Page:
All posts in: Automotive Illustrations
audi R8 3d model maya
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Remember that 3d model of an Audi R8 that I started building in Maya two years ago? Don’t worry, I hardly remember many of the details myself (lol) but I’m happy to report that I’ve revived it from the dead and managed to get it wrapped up. The entire project started as a way for me to dive head first into the world of 3d modeling in Maya, and it even though I bailed on it early on I’ve still considered it a successful exercise. First of all, the work that I put into it way back then was the perfect introduction polygonal modeling and I was able to put the project aside feeling like I had a gained a very solid understanding of what it takes to build complex surfaces in Maya. I wasn’t an expert at that point (heck, I don’t even consider myself an expert now) but the knowledge I gained from that short stint of automotive modeling allowed me to jump into other Maya projects with ease.

But you know me – I feel uneasy when my pile of unfinished projects start backing up and I couldn’t resist the urge to pull this R8 out of my archives and finish what I started two years ago. The biggest reason for wanting to finish, I think, was the fact that cars are my biggest passion in life and I’ve always wanted to get into automotive design and modeling. And I’ve never built a complete 3d model of a car. So yeah – I just had to finish this, if only to say that I’ve built a car in 3d.

So, if you recall, here is where I left off in August of 2014:

Audi R8 3d wireframe

Audi R8 3d wireframe in progress

Audi R8 3d wireframe

Front 3/4 view

And here is the completed 3d model:

audi R8 3d model maya

Completed Audi R8 3d model in all white. Don’t look at it too closely…there are a ton of embarrassing panel gaps that would make a 1975 Lincoln look good in comparison!

Wireframe over the 3d model

Wireframe over the 3d model

audi r8 3d model wireframe

This is definitely not low-poly. I chose to model the tires instead of using texture maps, so that added a lot of complexity to this project.

audi R8 wireframe 3d model

One of my biggest mistakes was not taking the time to be sure that the polygon flow matched from panel to panel (compare the doors to the front and rear quarter panels). This resulted in a lot of messy transitions and weird panel gaps.

audi R8 wireframe 3d model

It may look decent at first glance, but there a ton of newbie mistakes here. Oh well – all I can do is to apply what I’ve learned to my next automotive 3d model!

Is it perfect? Absolutely not! The surfaces of the Audi R8 are generally simple and not overly complex, but there were a few sections that I really struggled with. The taillight area is a total disaster and not anywhere near accurate. Same goes for the headlights – no matter how many vertices I pushed and pulled, I just couldn’t get it to look smooth and accurate. This entire model is what I consider to be a “10-footer”, meaning that it looks okay from a distance of 10 feet or so, but things get gnarly when viewed up close.

Even though it’s quite rough around the edges and very amateurish in spots, it’s a relief to have it wrapped up and close enough to call “done”. Many of the flaws were from errors I made very early on in the modeling process that wouldn’t be able to be rectified without starting over from scratch. Could I have fixed many of the problem areas? You bet. But it would have taken a lot of time to do – time which I would rather spend working on my next automotive model instead of trying to polish this turd.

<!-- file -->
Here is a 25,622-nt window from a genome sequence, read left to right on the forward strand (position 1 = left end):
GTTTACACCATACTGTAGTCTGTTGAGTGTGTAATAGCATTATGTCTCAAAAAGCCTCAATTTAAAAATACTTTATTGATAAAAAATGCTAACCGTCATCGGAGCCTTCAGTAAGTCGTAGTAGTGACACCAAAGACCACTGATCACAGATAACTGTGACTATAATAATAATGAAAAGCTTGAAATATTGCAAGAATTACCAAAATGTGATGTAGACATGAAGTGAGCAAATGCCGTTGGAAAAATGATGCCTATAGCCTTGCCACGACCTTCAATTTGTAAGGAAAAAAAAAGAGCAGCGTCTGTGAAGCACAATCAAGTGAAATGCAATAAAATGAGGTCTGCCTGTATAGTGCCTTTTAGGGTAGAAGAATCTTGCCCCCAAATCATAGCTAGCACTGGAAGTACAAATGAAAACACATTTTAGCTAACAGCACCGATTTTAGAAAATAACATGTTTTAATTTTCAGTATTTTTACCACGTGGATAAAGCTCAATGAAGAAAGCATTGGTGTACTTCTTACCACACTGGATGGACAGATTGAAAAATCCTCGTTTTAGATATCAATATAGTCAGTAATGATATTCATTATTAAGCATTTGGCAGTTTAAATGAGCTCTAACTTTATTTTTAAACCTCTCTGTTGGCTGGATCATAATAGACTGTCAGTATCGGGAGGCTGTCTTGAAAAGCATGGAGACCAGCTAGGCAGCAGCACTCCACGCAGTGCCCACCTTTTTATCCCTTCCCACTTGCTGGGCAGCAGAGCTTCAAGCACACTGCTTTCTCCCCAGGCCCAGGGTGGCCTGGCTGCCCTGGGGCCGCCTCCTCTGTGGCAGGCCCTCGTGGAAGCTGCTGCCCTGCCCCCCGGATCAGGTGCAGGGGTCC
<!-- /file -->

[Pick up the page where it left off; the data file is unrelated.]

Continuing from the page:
mercedes 300sl line art
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I was a car-drawing machine when I was 10 years old, and by the time I turned 18 I was getting pretty good at it – as a matter of fact, I even started college with the intention of becoming a car designer. My freshman year was all about cars, but I found the work that the product design students were doing to be really interesting – enough so that it ultimately persuaded me to change focus. Despite that change, my passion for cars has never fizzled over the years.

In mid 2011, I set a personal goal to get back to drawing cars (by hand) as much as possible. Automotive art can be a beautiful thing with varied pencil strokes, subtle gradients, and hard reflections – none of which can be captured so artistically in a computer-generated 3d rendering. It had been years since I had put pen to paper and actually created art, so the desire was strong to get back to the basics and learn how to draw all over again.

The good news is that I’ve been sticking with it, drawing and sketching cars between meetings and late at night. I’m still not anywhere as good as I want to be – but I’m pushing on knowing that it’s going to take years to master. In the meantime, I’ve decided to start posting some of this automotive art here on the blog.

First up is a vector line drawing of a Mercedes Benz 300sl – one of the most beautifully designed cars ever IMHO. Deciding to draw this out was a bit of a spontaneous thing, as I was just browsing a car forum one night and I saw that someone had posted a picture of this beautiful Mercedes. I just had to draw it!

Creating the line work for my car illustrations is actually the easy part for me. I start by sketching it out by hand (using SketchBook Pro), export it to Illustrator to do the vector line work, and then I bring that into Photoshop to render it. It’s the rendering part that I feel like I still suck at.

It ended up being a lot more sloppy than I would have preferred, but the only way I’m going to get better is to keep practicing. If you want the vector source file for the line drawing posted at the top of this post, you can get it by clicking here.